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Child Exploitation
04/24/2013

Maryland sex offender sentenced to 10 years in prison for child pornography possession

BALTIMORE — A Frederick, Md., man was sentenced Wednesday to 10 years in prison followed by lifetime supervised release for possessing child pornography, following an investigation by U.S. Immigration and Customs Enforcement's (ICE) Homeland Security Investigations (HSI) and the Maryland State Police.

Emil Moldovan, 40, was also ordered by U.S. District Judge William D. Quarles Jr. that upon his release from prison, he must register as a sex offender in the place where he resides, where he is an employee, and where he is a student, under the Sex Offender Registration and Notification Act.

According to his plea agreement, on June 28, 2011, an undercover Internet investigation identified an image of child pornography being downloaded from a computer at Moldovan's address. A search warrant was executed at Moldovan's residence and HSI special agents seized computers and storage media containing more than 600 videos and images of child pornography. The depictions included images of children under 12 years old engaged in sexual conduct, including sadistic conduct and other depictions of violence.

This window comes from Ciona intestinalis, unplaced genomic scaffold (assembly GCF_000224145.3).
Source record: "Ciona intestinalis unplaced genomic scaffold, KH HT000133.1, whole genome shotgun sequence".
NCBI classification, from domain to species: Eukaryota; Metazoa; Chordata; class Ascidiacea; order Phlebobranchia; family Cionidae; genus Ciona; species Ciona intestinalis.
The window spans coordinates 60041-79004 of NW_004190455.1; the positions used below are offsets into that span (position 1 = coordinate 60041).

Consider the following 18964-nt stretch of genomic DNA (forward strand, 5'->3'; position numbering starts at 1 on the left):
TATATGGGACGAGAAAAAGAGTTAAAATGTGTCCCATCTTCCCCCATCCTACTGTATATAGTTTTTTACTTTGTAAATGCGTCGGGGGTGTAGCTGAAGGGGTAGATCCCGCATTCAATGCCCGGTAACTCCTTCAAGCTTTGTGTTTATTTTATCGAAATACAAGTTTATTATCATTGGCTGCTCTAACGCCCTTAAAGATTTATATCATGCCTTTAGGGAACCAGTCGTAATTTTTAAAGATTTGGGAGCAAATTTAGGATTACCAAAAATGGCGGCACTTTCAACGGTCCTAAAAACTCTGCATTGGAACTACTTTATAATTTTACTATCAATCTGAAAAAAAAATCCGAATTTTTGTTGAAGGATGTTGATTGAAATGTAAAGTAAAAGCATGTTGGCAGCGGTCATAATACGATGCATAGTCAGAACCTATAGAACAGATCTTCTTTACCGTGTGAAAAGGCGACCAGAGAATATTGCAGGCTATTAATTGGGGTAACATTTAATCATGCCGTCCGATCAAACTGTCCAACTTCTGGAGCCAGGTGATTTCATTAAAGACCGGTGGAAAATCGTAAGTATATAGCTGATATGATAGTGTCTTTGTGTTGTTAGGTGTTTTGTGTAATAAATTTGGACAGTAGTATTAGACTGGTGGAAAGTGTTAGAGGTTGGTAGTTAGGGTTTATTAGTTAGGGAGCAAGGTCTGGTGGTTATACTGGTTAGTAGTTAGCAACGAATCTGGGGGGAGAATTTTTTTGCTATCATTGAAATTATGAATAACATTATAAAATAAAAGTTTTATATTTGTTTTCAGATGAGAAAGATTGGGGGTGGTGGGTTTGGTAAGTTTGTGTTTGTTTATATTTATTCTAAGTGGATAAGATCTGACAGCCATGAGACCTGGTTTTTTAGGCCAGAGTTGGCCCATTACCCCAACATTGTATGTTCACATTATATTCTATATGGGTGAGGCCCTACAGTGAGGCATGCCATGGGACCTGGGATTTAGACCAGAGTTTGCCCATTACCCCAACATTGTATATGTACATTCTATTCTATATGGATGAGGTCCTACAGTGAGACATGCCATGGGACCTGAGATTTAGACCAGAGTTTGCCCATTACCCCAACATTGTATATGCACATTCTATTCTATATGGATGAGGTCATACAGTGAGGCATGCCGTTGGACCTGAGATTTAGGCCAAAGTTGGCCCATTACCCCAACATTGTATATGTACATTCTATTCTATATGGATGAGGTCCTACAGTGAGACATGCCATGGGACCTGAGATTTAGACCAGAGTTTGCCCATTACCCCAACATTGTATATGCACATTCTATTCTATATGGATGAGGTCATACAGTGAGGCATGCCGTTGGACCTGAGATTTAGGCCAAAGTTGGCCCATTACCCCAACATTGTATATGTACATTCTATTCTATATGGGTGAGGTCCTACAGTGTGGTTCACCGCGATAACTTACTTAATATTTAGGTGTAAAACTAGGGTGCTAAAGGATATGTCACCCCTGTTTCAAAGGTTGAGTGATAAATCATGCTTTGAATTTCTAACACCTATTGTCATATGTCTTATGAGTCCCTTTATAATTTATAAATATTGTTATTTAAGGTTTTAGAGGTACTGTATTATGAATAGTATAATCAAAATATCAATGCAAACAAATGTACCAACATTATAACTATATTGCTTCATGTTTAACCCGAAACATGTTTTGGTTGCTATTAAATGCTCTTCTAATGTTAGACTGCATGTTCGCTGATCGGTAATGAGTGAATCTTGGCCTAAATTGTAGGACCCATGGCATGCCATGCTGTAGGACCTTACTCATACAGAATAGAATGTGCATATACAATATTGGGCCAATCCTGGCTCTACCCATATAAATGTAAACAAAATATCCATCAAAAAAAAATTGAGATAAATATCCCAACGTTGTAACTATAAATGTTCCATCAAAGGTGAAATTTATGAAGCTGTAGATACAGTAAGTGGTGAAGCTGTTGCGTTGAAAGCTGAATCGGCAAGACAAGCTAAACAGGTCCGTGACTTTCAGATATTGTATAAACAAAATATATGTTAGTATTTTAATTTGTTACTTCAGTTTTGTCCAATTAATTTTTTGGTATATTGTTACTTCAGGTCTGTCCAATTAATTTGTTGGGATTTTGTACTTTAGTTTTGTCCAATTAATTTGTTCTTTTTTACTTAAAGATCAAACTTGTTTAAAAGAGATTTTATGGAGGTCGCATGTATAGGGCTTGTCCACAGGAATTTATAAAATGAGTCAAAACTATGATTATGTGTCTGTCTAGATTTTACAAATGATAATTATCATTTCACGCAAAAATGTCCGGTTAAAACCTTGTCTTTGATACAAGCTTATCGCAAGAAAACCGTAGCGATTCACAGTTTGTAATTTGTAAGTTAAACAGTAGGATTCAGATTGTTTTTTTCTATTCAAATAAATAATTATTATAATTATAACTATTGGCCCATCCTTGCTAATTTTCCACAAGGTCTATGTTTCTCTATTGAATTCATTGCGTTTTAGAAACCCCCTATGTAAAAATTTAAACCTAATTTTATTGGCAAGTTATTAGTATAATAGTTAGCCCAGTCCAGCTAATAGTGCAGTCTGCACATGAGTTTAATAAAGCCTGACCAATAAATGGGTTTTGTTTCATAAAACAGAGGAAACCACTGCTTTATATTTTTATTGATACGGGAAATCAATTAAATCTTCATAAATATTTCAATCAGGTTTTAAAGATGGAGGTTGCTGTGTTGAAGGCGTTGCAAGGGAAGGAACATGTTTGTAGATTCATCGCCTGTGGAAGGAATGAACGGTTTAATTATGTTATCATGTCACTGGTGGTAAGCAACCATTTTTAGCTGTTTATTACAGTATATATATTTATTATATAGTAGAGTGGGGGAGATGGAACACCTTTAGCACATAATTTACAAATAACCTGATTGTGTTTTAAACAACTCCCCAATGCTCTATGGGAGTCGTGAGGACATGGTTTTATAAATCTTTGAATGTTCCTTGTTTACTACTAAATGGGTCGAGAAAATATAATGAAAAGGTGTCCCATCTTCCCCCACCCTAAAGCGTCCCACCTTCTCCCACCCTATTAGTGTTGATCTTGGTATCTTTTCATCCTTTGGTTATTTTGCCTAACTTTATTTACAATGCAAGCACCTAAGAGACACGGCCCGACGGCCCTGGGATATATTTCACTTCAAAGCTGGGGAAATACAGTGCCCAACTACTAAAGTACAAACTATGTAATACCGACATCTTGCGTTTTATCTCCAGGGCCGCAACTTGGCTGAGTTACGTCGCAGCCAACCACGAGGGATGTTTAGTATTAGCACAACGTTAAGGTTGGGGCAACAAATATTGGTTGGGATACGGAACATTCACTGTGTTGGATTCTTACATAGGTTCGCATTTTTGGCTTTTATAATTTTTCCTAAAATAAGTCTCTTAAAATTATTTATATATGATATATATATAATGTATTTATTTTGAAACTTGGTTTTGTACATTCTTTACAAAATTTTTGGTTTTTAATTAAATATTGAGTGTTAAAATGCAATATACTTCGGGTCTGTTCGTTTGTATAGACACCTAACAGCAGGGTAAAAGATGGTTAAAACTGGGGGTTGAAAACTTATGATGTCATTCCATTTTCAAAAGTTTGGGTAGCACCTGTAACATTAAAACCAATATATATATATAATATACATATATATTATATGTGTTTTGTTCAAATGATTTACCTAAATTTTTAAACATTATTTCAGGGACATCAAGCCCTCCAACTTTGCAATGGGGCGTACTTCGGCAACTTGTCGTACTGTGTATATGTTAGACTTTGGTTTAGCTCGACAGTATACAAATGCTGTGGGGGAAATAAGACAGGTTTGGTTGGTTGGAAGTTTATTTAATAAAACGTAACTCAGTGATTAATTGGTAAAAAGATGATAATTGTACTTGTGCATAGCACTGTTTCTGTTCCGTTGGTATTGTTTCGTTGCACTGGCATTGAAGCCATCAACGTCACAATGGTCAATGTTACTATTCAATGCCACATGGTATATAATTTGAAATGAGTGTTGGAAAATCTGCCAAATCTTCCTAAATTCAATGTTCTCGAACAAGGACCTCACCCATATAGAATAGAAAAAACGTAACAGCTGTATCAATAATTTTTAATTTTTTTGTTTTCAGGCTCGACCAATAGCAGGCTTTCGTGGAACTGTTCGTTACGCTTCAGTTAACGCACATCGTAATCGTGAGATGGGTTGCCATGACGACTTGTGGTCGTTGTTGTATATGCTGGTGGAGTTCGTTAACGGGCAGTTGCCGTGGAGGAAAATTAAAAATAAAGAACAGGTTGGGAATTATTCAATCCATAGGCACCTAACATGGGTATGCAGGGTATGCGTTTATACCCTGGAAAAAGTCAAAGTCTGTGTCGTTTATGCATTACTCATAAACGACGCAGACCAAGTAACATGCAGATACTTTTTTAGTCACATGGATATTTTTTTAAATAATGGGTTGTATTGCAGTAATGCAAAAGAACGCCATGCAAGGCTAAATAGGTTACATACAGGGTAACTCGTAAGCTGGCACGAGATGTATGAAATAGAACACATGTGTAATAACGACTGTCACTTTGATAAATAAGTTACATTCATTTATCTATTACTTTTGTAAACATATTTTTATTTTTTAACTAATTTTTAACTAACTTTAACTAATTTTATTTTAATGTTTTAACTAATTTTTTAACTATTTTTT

Moldovan stated that he had been downloading child pornography, and since his Internet service was too expensive, he had cancelled it and was connecting to the Internet via an open wireless connection he located in his neighborhood.

Moldovan had previously been convicted in January 2007 in Frederick County Circuit Court of distributing and promoting child pornography.

This case was brought as part of Project Safe Childhood, a nationwide initiative launched in May 2006 by the Department of Justice (DOJ) to combat the growing epidemic of child sexual exploitation and abuse. Led by the United States Attorneys' Offices and the DOJ Criminal Division's Child Exploitation and Obscenity Section, Project Safe Childhood marshals federal, state and local resources to locate, apprehend and prosecute individuals who sexually exploit children, and to identify and rescue victims. For more information about Project Safe Childhood and information about Internet safety education, please visit www.usdoj.gov/psc.

This investigation was part of Operation Predator, a nationwide HSI initiative to protect children from sexual predators, including those who travel overseas for sex with minors, Internet child pornographers, criminal alien sex offenders and child sex traffickers. HSI encourages the public to report suspected child predators and any suspicious activity through its toll-free hotline at 1-866-347-2423 or by completing its online tip form. Both are staffed around the clock by investigators.

Suspected child sexual exploitation or missing children may be reported to the National Center for Missing & Exploited Children, an Operation Predator partner, via its toll-free 24-hour hotline, 1-800-843-5678.

HSI is a founding member and current chair of the Virtual Global Taskforce, an international alliance of law enforcement agencies and private industry sector partners working together to prevent and deter online child sexual abuse.

The case is being prosecuted by Assistant U.S. Attorney Judson T. Mihok for the District of Maryland.